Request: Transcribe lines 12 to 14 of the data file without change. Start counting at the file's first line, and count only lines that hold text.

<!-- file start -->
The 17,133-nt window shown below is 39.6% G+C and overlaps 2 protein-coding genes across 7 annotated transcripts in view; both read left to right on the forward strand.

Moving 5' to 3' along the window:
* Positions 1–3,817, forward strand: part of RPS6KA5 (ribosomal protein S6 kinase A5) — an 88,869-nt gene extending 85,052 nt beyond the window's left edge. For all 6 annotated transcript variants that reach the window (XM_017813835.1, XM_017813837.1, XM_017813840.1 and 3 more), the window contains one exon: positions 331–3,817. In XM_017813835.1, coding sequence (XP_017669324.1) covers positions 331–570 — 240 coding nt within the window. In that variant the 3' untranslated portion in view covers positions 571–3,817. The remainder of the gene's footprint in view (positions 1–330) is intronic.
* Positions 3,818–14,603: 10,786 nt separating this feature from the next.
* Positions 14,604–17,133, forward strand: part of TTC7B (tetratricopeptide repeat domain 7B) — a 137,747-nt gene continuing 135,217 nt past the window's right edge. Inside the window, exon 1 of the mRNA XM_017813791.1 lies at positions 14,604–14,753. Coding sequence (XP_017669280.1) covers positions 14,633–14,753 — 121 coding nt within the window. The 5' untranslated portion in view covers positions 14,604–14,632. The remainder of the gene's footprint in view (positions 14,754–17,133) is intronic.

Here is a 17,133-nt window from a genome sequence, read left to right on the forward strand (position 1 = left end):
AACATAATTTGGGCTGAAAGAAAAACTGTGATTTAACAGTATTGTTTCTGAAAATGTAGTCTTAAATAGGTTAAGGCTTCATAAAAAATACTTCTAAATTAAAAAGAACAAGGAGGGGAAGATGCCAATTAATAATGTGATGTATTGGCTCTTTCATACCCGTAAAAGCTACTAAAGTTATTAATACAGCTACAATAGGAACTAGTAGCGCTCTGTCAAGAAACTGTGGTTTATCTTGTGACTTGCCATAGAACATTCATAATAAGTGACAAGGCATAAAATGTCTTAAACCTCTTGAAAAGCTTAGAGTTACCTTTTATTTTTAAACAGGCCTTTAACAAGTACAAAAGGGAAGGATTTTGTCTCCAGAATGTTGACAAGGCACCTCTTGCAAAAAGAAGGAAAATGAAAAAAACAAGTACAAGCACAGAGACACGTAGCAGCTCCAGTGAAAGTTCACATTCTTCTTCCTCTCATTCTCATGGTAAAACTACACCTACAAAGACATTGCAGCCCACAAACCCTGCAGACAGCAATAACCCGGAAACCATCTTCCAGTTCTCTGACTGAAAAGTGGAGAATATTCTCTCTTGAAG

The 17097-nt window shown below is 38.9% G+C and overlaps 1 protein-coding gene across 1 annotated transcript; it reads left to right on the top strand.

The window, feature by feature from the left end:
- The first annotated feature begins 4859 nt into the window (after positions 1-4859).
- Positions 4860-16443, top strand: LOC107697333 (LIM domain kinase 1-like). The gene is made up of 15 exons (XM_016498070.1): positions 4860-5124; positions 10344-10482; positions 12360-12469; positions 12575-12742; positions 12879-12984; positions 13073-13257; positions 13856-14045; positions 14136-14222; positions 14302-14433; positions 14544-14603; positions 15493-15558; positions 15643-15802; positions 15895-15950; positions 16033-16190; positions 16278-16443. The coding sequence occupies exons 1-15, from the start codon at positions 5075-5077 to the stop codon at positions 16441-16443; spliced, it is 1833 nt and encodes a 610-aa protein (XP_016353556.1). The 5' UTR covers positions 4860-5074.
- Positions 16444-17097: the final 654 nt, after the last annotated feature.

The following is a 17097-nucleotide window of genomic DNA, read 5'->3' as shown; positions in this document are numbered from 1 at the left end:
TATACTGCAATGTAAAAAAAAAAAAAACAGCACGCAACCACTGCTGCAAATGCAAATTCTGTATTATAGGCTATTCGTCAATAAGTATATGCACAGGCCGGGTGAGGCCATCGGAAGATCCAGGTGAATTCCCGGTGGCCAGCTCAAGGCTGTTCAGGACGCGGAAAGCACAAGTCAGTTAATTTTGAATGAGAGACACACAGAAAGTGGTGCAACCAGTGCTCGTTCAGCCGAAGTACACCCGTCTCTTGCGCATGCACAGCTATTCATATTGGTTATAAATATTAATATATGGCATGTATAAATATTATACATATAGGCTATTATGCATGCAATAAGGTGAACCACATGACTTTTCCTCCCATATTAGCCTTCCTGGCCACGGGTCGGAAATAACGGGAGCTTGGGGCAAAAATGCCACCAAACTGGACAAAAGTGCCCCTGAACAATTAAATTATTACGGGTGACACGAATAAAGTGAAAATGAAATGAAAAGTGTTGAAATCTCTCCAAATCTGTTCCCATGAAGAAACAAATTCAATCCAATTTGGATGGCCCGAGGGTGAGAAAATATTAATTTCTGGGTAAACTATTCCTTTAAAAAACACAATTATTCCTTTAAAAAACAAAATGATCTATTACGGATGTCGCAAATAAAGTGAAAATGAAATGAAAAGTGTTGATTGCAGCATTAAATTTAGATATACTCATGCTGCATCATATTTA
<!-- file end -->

- Positions 16444-17097: the final 654 nt, after the last annotated feature.

The following is a 17097-nucleotide window of genomic DNA, read 5'->3' as shown; positions in this document are numbered from 1 at the left end:
TATACTGCAATGTAAAAAAAAAAAAAACAGCACGCAACCACTGCTGCAAATGCAAATTCTGTATTATAGGCTATTCGTCAATAAGTATATGCACAGGCCGGGTGAGGCCATCGGAAGATCCAGGTGAATTCCCGGTGGCCAGCTCAAGGCTGTTCAGGACGCGGAAAGCACAAGTCAGTTAATTTTGAATGAGAGACACACAGAAAGTGGTGCAACCAGTGCTCGTTCAGCCGAAGTACACCCGTCTCTTGCGCATGCACAGCTATTCATATTGGTTATAAATATTAATATATGGCATGTATAAATATTATACATATAGGCTATTATGCATGCAATAAGGTGAACCACATGACTTTTCCTCCCATATTAGCCTTCCTGGCCACGGGTCGGAAATAACGGGAGCTTGGGGCAAAAATGCCACCAAACTGGACAAAAGTGCCCCTGAACAATTAAATTATTACGGGTGACACGAATAAAGTGAAAATGAAATGAAAAGTGTTGAAATCTCTCCAAATCTGTTCCCATGAAGAAACAAATTCAATCCAATTTGGATGGCCCGAGGGTGAGAAAATATTAATTTCTGGGTAAACTATTCCTTTAAAAAACACAATTATTCCTTTAAAAAACAAAATGATCTATTACGGATGTCGCAAATAAAGTGAAAATGAAATGAAAAGTGTTGATTGCAGCATTAAATTTAGATATACTCATGCTGCATCATATTTA